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Politics

NATO Nations Block Russian Envoy’s Plane from Serbia Visit

BELGRADE, Serbia — Serbia and Russia on Monday formally confirmed that a planned visit by Russia’s foreign minister to the Balkan country will not take place, with Moscow accusing the West of preventing the trip.

The announcement followed reports that Serbia’s neighbors — Bulgaria, North Macedonia and Montenegro — had refused to allow Sergey Lavrov’s plane to fly through their airspace to reach Serbia.

“An unthinkable thing has happened,” Lavrov said during an online news conference Monday. “A sovereign state has been deprived of its right to conduct foreign policies. The international activities of Serbia on the Russian track have been blocked.”

Serbian President Aleksandar Vucic earlier Monday met with Russia’s ambassador to Serbia who informed him that Lavrov could not come because the Russian government plane was denied necessary flyover permissions, a statement issued after the meeting said.

Vucic expressed “dissatisfaction” over the “circumstances” that prevented the visit and added that “despite all, Serbia will preserve independence and autonomy in political decision-making.”

While formally still seeking European Union membership, Serbia has maintained friendly ties with Russia despite its invasion of Ukraine, refusing to join Western sanctions against Moscow. Many in Serbia view the fellow-Slavic nation as a close ally and Moscow has backed Serbia in its effort to retain its claim on Kosovo.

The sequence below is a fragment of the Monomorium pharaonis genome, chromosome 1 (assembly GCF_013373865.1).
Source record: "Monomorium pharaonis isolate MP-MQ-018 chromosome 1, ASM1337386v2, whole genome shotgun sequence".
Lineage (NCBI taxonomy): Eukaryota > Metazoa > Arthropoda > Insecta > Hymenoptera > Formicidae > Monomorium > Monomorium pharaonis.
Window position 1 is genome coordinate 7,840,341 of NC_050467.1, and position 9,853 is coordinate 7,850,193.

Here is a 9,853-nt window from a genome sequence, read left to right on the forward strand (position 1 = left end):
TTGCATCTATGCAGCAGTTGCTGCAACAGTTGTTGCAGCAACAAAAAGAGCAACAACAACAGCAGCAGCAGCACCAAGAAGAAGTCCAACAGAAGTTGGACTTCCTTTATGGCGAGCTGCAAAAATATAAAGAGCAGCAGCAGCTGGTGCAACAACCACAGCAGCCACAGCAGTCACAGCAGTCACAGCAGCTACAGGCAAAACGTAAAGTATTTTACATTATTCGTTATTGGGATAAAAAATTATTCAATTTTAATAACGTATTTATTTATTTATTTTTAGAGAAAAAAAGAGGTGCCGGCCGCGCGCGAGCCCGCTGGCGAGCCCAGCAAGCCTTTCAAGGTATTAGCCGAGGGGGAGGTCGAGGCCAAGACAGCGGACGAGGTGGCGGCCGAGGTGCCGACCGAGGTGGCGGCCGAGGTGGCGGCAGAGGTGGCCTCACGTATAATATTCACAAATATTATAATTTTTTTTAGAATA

Lavrov blamed NATO countries for engineering the flight ban — Montenegro, Bulgaria and North Macedonia are all members of NATO — noting that the action showed again that the main purpose of the alliance expansion is to try to isolate Russia.

Lavrov is set to travel to Turkey on Wednesday, where he can fly directly over the Black Sea. Turkey has sought to harbor good relations with both Russia and Ukraine while also trying to help international mediation efforts in the crisis.

The Russian foreign minister said the West has trampled on the principle of a free choice of foreign policy partners.

“From the Western viewpoint, Serbia mustn’t have any choice, any freedom in choosing its partners,” he said. “The West clearly shows that it would use any base means to apply pressure.”

Kremlin spokesman Dmitry Peskov deplored what what he described as “hostile actions,” but said this “won’t significantly hamper the continuation of our country’s contacts with friendly countries like Serbia.”

In Belgrade, Serbia’s pro-Russian Interior Minister Aleksandar Vulin expressed “deep regret” that a “great and proven” friend of Serbia could not come. Vulin added that “Serbia is proud that it is not part of anti-Russian hysteria, and the countries that are (part of it) will have time to be ashamed.”

Serbia, meanwhile, also is almost fully dependent on Russian gas. Vucic recently talked to Russian President Vladimir Putin on the phone to arrange a new deal on gas supplies for the next three years.

Analyst Slobodan Stupar described Lavrov’s attempted visit to Belgrade as a “show” that would have been used by Moscow to further vilify the West.

“I believe the Russians invited themselves” to Serbia, Stupar told The Associated Press. “They are terribly isolated. … They can now say that Europe and the world are not democratic and won’t allow a simple flyover.”

Stupar said Vucic has placed himself “in between” Russia and the West.

“That is the worst possible position one can imagine,” Stupar said.

German Chancellor Olaf Scholz is expected in the region later this week.

 

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